Making of Surrealism
For the Dalí Series, Beltracchi paints one masterpiece in the surrealist style of Salvador Dalí, recreating the most expensive painting in the world, ‘Salvator Mundi’. Salvador Dalí was inspired by Renaissance art; he admired these Renaissance artists’ diversity of exceptional skills, in particular Leonardo da Vinci, to whom he was known to liken his artistic genius.
The center of the masterpiece is the portrait of the alleged da Vinci’s ‘Salvator Mundi’. Beltracchi draws the wide-eyed gaze, which Dalí is famous for painting in his own self-portraits, as well as his distinctive impeccably waxed moustache, making the features resemble a collage.
It is possible to imagine that Dalí would have painted ‘Salvator Mundi’ with his own unmistakable features, had the work been well-known at the time. Dalí was known to call himself, in messianic repetition, his generation’s “savior of art”.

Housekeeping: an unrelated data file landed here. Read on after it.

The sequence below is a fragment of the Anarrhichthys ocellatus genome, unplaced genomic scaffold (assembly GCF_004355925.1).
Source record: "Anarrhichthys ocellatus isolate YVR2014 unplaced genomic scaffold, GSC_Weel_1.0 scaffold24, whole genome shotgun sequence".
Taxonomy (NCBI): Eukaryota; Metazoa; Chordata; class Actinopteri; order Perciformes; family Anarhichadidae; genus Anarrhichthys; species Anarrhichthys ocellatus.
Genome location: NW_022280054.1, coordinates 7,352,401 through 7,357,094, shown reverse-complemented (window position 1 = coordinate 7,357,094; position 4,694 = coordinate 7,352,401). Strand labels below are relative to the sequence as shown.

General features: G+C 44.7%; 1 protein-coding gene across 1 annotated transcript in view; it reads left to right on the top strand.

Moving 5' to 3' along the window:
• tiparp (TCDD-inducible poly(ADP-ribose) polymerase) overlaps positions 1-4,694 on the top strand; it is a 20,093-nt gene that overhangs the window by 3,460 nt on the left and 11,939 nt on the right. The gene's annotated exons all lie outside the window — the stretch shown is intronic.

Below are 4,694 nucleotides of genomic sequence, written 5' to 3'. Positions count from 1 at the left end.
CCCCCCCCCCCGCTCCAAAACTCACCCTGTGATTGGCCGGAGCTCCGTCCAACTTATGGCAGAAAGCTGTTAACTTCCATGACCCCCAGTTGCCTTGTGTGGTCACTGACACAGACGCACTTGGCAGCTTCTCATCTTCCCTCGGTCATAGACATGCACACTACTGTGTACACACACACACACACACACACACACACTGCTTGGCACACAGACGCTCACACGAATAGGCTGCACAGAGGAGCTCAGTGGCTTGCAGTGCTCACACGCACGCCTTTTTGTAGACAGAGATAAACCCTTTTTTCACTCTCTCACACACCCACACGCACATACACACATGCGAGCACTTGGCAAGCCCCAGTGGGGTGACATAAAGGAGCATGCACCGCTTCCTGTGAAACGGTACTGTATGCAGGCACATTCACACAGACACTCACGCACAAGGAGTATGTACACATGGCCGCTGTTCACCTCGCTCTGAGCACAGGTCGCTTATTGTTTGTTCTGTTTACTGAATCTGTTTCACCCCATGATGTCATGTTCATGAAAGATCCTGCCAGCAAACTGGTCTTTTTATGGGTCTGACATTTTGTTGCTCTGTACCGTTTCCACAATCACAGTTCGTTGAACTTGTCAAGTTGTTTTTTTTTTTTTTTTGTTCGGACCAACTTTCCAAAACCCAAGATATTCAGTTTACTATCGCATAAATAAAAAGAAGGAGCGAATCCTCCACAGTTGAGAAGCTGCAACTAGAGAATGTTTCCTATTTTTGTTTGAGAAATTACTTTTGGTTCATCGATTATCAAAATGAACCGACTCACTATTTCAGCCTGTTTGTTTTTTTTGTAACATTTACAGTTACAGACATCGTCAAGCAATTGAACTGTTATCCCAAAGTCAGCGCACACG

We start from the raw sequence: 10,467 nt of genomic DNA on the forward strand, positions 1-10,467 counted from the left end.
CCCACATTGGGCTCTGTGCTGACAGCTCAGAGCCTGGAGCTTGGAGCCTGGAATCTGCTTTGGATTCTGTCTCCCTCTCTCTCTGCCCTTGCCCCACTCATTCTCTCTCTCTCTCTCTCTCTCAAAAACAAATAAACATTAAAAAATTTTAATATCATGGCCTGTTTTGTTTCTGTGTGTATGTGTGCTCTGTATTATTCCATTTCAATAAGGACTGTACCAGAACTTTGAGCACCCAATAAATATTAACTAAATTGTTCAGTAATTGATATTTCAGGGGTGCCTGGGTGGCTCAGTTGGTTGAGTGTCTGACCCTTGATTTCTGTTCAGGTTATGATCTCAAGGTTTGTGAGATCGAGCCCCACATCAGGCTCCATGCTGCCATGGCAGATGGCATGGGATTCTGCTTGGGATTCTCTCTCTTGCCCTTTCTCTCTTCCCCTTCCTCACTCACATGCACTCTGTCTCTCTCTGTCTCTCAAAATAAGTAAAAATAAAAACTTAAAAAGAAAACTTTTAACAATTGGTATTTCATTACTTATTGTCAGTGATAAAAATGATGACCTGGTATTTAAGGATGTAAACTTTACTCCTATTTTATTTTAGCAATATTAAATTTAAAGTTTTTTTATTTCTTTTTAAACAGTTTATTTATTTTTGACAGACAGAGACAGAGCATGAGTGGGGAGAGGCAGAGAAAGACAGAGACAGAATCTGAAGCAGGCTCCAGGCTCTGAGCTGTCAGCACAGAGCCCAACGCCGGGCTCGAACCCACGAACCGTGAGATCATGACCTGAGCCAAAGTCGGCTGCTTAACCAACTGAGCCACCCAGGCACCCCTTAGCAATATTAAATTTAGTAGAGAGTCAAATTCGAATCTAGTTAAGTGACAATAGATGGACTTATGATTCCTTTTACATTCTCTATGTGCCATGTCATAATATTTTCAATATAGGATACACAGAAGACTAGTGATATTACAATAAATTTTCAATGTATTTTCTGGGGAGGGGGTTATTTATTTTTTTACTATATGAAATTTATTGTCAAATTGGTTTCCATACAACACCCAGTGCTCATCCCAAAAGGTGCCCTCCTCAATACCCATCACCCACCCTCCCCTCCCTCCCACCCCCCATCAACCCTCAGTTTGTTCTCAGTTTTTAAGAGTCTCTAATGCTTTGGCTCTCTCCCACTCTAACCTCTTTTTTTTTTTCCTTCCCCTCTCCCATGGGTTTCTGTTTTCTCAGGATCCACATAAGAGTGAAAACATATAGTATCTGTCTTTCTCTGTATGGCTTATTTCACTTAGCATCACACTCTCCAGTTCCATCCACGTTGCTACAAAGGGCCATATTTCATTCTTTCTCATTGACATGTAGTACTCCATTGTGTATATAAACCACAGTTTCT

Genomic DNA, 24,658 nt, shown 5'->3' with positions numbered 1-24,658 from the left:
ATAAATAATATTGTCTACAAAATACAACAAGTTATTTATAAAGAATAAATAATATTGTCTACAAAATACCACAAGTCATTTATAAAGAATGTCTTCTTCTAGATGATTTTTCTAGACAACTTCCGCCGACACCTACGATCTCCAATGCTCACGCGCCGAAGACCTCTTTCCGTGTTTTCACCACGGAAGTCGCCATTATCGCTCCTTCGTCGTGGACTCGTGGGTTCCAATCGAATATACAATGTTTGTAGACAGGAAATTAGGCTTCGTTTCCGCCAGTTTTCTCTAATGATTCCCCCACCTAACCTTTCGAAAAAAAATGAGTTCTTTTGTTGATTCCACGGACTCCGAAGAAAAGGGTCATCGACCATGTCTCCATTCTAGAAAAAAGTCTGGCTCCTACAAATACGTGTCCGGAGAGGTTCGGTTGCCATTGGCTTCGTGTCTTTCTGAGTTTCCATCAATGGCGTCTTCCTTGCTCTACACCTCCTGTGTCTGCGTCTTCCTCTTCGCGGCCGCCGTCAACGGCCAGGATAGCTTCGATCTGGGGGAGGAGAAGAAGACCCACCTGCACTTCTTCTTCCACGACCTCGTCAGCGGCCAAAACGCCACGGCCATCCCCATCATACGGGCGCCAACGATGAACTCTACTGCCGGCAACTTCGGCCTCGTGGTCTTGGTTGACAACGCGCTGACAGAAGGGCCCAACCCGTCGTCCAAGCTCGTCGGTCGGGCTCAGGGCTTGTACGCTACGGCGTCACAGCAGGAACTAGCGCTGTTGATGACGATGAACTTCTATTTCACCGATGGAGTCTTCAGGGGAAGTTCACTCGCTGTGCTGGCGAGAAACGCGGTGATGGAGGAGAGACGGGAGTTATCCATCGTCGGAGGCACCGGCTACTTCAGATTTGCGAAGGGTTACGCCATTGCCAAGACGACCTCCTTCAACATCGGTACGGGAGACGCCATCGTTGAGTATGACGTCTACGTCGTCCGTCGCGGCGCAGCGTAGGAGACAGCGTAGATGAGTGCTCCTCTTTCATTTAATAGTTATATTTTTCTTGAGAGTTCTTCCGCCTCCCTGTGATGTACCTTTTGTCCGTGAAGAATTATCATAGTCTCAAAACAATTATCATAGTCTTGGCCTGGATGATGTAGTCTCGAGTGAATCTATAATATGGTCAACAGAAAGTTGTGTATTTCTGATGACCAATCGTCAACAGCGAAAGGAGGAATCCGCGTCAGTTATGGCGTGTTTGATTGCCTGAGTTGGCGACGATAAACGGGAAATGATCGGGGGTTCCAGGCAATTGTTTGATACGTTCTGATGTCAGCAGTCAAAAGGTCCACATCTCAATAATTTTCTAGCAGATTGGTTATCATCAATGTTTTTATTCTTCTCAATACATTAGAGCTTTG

The portrait is set in a surrealist landscape, with the figure of ‘Salvator Mundi’ emerging from the sea. The body of water merges into a surrealist mountain landscape and sky. To the right of the figure, Beltracchi paints Dalí’s famous chessboard; each variation of the original painting shows the last ten positions from 100 historic chess games played by world-class chess masters and grandmasters.
The original masterpiece shows a fictional constellation by the French artist and famed chess player, Marcel Duchamp; Dalí and Duchamp were lifelong friends and spent a lot of time playing chess together. In 1932, Marcel Duchamp published the book, ‘Opposition and Sister Squares are Reconciled’, a collaborative work with fellow chess champion, Vitaly Halberstadt. In this publication, Duchamp describes the endgame in chess or ‘Fin de Partie’; Beltracchi paints the chess position known as “trebuchet” on the chessboard.
Duchamp’s Readymade in 1917, a coat rack with four hooks that is nailed to the floor, was also entitled “Trebuchet”; Beltracchi pays homage to Duchamp’s Readymade by painting ‘Salvator Mundi’s’ hand resting upon the plank of horizontal wood with four coat hooks, which spans the width of the painting.
On the wooden surface, one can also see a variation of animal skulls. Furthermore, as a nod to the current pandemic that is sweeping the world, Beltracchi paints a symbolic rendition of the Coronavirus disease in the sphere that ‘Salvator Mundi’ is holding in his left hand. Other elements that are incorporated into the painting include classical sculptures, surrealist sea monsters, nudes and spiritual beings that symbolize birth, change, and impermanence.